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comment Should I pull my wipers away from the windshield when parked during a winter storm?
It seems ridiculous to me - opinion; "if your car is parked... before you drive it" - facts; "In some it slides off" - fact "Having the wipers...get in the East" - fact "If you have them...the negative kind" - fact "I think that people... (the sheep theory)" - opinion "Well, there you have my opinion" - fact @Paulster2, don't confuse fact vs opinion with fact vs fiction. There's actually very little opinion in his comment, though the facts he presented are not cited in any way and may very well be false. But you asked him to back up opinion with facts and he already did...
comment Should I pull my wipers away from the windshield when parked during a winter storm?
North Dakota and MN most of my life... We know snow and cold weather. It's not rare to see people doing this, but it's not the majority and I've never felt the need to do it myself. Occasionally freezing rain has caused the wipers to freeze to the windshield, but if you're adept with a scraper you can break the ice without damaging the rubber wiperblade. I'd suspect the majority of people doing this are "not from around here" and bringing habits from warmer climates; but I've no way to verify that.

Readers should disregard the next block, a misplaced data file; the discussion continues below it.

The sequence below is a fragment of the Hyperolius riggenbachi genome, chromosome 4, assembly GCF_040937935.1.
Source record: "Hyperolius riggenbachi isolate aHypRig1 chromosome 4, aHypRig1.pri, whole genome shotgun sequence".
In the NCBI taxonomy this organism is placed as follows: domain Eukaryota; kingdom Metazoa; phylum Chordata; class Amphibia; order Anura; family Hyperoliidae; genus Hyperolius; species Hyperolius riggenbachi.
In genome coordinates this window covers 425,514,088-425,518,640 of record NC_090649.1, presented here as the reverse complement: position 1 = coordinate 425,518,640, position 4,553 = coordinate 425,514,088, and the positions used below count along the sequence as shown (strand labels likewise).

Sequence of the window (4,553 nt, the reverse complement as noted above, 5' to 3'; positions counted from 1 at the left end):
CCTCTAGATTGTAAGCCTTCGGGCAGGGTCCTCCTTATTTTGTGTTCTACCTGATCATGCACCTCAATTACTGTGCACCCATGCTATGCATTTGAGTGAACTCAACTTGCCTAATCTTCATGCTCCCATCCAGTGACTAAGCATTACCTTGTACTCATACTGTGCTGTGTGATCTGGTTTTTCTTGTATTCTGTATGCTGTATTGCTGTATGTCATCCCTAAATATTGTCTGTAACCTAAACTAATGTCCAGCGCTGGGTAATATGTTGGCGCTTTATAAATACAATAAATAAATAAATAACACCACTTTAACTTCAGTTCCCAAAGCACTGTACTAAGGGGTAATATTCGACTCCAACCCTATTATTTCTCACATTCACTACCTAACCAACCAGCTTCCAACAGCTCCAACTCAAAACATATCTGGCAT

comment Is it possible to harm your car by giving someone a boost?
Connecting jumper cables in reverse will probably damage one or both of your batteries, most likely the battery in the dead car as the good car will have it's alternator running. Other components may or may not have diode protection, but if they do, fuses will not blow. Fuses blow due to high current across the fuse. Reversing 12v and Gnd could cause this in circuits lacking reverse bias protection. Circuits that are protected by diodes should cause no current, meaning no fuses blown. So if you do blow a fuse after reversing +/-, you've probably ruined something else, or gotten very lucky.
comment How do I mix up my own windshield washing liquid for low temperatures?
You shouldn't need 100% empty, just enough to reach your freeze point. Making up numbers, lets say a 10% mix of antifreeze to fluid protects to -20C. A 20% mix might protect to -30C. If you pour a 10% mix into a partially full tank, you might end up with something like a 5% mixture and get maybe -10C. If there's just a splash at the bottom, it shouldn't make a difference. That it's different brands is what made me question your diligence. Maybe one brand has a poor mix, but they all can't. And I've never heeded brands and it's much colder here. Sounds like you're doing everything right.